alexa Ashwagandha: Ancient Medicine for Modern Times

ISSN: 2329-8731

Journal of Infectious Diseases & Preventive Medicine

  • Editorial   
  • J Anc Dis Prev Rem 2013, Vol 1(3): e108
  • DOI: 10.4172/2329-8731.1000e108

Ashwagandha: Ancient Medicine for Modern Times

Abbas K Samadi*
Neutriomix, San Diego, CA, USA
*Corresponding Author: Abbas K Samadi, Neutriomix, San Diego, CA, USA, Email: [email protected]

Received Date: Jul 01, 2013 / Accepted Date: Jul 01, 2013 / Published Date: Jul 03, 2013


Ashwagandha (Withania somnifera Dunal) is a popular Indian medicinal plant and has been used for over 3000 years in Ayurvedic medicine to treat diverse range of diseases. Ashwagandha is a member of the class of herbs called rasayana, long prized for rejuvenating effects on health. It is believed that it assists body to respond appropriately to stressors, both acute and chronic [1]. The plant was first mentioned in English language text by Van Rheede in 1868, who described the use of its leavesin home ointments. Other parts of the Ashwagandha plant, including roots, shoots, seeds, and berries have also been used in daily tonics and various home remedy recipes to increase health and longevity [2]. The plant is a source of unique alkaloids and withanolides that have been shown to act as steroidal hormones and antioxidants with favorable impacts on human health [3]. Several recent studies have provided evidence for its anti-stress, antioxidant, analgesic, anti-inflammatory, anti-cancer, cardioprotective adaptogenic, anti spasmodic,immunomodulatory and immunostimulant activity [4-10].

Withaferin A (WA) is the most abundant compound in W. somnifera extract [11,12]. Recent studies reported that WA elicits strong anti-cancer activity in several cancer models. WA by specific binding to vimentin cytoskeleton protein promotes apoptosis of cancer cells [13-15]. A classical epithelial mesenchymal transition (EMT) protein, vimentin overexpression in cancer correlates with metastatic disease, induction of epithelial to mesenchymal transition and reduced patient survival. Several reports show increased expression of vimentin in invasive human tumors but are nearly undetectable in non-invasive, stationary tumors [16,17]. WA has vimentin-dependent proteosomal inhibitory activity that leads to anti-angiogenic effects [18-20]. Furthermore, WA induces apoptotic cell death and anti-tumor activity by targeting NF-κB [21-23], JAK-STAT [24], reactive oxygen species (ROS) activation [25,26], ROS-mediated autophagy [27], annexin [28], proteasome [29], Hsp90 [30-32], endoplasmic reticulum stress [33], RET protooncogene [34], Bcl-2 [26], and Par-4 tumor suppressor protein [35].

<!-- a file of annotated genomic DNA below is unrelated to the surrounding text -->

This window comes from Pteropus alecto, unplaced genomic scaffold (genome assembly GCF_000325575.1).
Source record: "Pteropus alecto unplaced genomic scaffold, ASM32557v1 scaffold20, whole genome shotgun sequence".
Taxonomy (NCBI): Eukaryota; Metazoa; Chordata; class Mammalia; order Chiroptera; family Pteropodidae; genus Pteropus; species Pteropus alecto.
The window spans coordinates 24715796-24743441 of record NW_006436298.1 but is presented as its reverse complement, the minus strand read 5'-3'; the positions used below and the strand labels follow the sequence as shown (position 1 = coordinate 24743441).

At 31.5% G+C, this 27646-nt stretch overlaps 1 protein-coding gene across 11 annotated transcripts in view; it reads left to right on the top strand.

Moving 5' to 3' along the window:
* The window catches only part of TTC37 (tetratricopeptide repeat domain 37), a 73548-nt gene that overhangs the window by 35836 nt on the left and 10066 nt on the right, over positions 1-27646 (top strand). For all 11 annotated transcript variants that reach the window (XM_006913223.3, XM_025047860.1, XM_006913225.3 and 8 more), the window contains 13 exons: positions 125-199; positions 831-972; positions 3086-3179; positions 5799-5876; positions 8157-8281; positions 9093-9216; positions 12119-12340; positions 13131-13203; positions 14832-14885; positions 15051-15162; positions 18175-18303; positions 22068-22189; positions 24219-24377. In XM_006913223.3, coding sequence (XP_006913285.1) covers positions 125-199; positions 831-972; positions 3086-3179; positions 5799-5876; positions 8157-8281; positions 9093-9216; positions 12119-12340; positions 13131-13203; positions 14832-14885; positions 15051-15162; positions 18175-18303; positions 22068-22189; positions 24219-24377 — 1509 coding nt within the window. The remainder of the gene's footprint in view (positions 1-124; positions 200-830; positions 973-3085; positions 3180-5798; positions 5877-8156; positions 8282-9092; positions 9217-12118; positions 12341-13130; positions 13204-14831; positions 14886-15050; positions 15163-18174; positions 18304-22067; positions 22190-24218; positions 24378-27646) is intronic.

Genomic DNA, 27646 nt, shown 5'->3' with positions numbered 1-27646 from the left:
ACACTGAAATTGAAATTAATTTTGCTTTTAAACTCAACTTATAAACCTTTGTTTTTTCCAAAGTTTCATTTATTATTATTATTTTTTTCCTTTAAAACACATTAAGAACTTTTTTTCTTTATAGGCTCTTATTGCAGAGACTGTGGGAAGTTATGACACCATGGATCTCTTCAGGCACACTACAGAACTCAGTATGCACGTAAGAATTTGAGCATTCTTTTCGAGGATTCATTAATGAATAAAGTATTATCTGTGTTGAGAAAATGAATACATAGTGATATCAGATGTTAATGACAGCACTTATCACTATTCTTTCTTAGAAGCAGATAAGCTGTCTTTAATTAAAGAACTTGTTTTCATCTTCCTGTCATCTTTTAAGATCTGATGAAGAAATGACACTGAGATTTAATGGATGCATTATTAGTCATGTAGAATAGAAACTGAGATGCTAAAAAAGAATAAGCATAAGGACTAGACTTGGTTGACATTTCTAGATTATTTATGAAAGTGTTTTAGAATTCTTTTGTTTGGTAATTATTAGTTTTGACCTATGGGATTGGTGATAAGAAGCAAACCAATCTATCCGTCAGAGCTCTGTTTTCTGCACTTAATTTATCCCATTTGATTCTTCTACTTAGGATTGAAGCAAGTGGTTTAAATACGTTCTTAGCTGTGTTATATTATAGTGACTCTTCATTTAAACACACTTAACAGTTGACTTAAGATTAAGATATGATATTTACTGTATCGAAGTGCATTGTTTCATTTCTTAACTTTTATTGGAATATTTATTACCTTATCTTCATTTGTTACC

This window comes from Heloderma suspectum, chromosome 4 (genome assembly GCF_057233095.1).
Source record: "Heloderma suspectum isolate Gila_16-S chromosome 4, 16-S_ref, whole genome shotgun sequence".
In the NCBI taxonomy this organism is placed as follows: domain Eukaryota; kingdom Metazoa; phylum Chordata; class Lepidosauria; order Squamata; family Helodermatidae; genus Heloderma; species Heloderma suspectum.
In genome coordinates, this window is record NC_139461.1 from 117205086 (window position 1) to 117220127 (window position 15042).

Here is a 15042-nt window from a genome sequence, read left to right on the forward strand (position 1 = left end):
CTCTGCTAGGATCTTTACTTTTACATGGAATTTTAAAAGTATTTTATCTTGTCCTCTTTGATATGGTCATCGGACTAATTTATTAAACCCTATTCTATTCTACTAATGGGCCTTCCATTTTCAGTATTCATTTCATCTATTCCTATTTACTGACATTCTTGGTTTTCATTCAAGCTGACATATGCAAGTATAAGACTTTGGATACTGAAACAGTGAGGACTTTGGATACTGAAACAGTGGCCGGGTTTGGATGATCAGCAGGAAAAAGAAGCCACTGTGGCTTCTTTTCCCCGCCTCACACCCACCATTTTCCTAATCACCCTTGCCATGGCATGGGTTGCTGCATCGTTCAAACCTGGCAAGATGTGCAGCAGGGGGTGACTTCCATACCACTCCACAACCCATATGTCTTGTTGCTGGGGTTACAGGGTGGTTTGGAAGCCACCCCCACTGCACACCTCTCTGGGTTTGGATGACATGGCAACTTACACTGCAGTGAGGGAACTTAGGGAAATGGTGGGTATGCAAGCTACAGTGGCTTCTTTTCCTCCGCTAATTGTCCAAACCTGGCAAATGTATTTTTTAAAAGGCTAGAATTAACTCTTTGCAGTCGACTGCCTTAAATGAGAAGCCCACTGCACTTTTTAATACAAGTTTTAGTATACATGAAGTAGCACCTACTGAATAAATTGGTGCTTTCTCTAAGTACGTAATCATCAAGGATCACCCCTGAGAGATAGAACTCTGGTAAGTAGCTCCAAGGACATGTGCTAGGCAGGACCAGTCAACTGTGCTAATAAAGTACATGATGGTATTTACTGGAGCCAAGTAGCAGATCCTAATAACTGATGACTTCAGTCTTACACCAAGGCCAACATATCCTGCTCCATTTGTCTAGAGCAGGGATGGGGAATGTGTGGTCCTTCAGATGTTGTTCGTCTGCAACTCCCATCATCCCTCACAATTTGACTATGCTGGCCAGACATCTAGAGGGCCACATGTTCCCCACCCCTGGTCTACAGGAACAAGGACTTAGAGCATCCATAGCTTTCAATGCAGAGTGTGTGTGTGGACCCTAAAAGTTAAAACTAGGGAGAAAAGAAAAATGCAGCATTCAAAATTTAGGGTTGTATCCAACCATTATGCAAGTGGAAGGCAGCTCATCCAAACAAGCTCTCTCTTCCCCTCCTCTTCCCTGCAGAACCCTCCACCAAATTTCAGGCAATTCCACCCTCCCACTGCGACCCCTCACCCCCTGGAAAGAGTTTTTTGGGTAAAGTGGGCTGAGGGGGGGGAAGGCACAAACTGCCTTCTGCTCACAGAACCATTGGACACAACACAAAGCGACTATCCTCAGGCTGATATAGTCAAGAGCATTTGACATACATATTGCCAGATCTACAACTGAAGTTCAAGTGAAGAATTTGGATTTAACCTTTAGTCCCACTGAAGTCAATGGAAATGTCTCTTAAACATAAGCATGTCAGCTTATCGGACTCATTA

W. somnifera is one of the most important herbs used as a traditional remedy for several illnesses. Withanolides from W. somnifera inhibited the growth of human cancer cells. Therefore, it can be postulated that the consumption of W. somnifera leaves as a dietary supplement may prevent or decrease the growth of tumors in cancer patients as well as the formation of new tumors. Clinical trials using purified withanolides including WA as single therapy or in combination with standard cancer therapy is suggested.


Citation: Samadi AK (2013) Ashwagandha: Ancient Medicine for Modern Times. J Anc Dis Prev Rem 1:e108. Doi: 10.4172/2329-8731.1000e108

Copyright: © 2013 Samadi AK. This is an open-access article distributed under the terms of the Creative Commons Attribution License, which permits unrestricted use, distribution, and reproduction in any medium, provided the original author and source are credited.

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